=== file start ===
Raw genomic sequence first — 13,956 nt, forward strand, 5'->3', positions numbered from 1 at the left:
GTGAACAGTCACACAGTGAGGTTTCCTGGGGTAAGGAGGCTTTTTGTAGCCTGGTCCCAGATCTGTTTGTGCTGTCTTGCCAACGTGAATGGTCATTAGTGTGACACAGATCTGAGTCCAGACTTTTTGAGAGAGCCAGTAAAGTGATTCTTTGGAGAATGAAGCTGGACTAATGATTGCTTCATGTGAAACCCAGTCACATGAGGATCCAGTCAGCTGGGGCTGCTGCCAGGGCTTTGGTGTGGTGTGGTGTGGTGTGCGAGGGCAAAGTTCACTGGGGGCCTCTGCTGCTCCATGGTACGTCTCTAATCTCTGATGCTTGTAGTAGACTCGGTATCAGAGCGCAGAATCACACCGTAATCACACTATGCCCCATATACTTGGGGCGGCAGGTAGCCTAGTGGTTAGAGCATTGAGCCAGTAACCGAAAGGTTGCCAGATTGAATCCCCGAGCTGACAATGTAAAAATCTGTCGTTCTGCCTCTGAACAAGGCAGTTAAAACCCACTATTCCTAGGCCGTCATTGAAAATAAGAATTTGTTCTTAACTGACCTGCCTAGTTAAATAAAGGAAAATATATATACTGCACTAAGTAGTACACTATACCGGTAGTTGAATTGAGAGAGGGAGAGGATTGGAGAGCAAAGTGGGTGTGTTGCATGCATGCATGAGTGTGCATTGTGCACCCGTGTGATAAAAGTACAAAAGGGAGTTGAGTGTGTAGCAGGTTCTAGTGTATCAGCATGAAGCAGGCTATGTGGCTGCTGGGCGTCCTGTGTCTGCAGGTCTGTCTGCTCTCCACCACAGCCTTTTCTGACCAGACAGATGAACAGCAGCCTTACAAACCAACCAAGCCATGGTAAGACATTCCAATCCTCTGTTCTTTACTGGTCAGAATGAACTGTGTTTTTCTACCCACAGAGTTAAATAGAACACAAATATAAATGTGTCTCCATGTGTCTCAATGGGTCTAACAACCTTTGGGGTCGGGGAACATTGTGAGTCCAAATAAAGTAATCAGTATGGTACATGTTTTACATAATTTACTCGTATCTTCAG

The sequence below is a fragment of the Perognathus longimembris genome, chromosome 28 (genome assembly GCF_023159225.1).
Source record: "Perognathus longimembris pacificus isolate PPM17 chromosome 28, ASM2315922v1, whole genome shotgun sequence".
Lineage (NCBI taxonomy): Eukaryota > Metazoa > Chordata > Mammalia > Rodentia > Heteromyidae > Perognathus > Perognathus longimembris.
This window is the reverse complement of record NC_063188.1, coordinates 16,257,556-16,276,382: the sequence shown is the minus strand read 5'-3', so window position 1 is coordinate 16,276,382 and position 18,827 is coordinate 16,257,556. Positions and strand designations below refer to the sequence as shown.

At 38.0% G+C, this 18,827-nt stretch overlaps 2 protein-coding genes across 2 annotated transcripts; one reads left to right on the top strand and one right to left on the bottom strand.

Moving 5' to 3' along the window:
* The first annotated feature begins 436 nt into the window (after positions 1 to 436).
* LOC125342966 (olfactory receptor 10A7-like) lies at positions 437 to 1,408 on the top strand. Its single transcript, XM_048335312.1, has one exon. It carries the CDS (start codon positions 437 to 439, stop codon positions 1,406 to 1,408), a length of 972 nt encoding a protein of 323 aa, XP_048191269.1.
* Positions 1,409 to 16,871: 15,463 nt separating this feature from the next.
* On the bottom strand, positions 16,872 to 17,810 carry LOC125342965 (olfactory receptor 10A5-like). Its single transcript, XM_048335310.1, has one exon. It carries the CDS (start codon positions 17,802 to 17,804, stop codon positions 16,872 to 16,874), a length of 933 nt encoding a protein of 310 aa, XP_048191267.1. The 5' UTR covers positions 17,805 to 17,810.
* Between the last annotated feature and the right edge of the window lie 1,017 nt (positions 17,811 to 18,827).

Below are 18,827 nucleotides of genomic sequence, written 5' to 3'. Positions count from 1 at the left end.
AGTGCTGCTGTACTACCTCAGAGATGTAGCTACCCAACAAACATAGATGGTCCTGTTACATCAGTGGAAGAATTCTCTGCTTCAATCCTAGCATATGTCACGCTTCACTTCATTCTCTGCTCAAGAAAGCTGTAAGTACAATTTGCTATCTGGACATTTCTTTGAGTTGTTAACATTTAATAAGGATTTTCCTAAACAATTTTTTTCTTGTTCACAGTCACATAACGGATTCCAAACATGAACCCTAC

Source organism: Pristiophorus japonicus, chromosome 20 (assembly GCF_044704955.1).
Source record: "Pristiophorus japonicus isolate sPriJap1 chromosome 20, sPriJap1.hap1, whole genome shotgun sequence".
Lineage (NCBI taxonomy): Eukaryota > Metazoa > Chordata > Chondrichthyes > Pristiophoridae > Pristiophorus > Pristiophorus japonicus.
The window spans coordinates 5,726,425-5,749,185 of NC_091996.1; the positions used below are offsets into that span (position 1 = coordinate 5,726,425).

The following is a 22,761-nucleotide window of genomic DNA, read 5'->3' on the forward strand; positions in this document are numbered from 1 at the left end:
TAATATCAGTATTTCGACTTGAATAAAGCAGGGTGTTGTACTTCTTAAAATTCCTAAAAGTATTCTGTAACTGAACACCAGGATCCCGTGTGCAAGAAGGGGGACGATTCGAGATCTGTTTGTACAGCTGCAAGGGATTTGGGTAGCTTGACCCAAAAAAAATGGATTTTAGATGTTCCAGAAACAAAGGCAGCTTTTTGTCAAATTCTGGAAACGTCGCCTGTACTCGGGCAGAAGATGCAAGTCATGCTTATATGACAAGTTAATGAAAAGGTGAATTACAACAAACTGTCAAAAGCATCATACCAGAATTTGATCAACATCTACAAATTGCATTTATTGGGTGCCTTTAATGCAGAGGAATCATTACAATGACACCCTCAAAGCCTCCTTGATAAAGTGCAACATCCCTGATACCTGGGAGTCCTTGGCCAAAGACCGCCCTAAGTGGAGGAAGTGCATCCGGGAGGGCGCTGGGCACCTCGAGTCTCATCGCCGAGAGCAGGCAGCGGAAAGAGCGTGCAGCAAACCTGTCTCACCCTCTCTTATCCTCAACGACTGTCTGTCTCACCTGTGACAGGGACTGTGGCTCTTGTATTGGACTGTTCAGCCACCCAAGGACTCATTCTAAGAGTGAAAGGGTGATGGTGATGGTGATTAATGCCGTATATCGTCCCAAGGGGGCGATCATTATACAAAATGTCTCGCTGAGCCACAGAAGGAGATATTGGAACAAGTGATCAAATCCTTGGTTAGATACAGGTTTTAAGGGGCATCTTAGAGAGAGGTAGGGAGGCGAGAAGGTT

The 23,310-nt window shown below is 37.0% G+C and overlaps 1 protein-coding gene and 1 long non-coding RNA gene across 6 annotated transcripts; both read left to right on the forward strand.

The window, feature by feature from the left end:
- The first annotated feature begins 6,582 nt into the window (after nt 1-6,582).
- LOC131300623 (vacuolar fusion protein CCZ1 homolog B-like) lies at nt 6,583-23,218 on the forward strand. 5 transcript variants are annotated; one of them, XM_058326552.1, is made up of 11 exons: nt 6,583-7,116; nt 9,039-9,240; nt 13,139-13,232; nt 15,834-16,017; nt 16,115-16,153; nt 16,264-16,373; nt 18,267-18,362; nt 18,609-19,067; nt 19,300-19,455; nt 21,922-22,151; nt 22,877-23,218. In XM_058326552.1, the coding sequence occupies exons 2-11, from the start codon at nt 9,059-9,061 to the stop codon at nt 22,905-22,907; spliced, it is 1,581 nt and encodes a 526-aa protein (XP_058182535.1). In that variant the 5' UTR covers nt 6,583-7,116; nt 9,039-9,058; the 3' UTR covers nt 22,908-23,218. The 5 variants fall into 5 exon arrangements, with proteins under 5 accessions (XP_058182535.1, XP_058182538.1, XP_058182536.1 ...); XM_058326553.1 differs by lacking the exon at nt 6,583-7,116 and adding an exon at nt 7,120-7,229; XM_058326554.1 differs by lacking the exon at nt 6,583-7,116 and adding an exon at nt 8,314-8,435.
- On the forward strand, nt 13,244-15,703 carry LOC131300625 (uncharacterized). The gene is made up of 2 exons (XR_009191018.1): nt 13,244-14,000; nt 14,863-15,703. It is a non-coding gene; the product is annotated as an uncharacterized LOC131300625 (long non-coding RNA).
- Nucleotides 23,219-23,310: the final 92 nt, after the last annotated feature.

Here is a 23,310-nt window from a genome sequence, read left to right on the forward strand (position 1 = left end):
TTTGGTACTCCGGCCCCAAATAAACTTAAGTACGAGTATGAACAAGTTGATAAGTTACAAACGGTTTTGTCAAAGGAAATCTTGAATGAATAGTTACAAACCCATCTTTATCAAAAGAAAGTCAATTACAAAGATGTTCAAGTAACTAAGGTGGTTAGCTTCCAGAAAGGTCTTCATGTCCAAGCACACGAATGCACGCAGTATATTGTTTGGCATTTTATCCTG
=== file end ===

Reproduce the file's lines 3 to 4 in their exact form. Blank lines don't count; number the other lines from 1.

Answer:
The sequence below is a fragment of the Perognathus longimembris genome, chromosome 28 (genome assembly GCF_023159225.1).
Source record: "Perognathus longimembris pacificus isolate PPM17 chromosome 28, ASM2315922v1, whole genome shotgun sequence".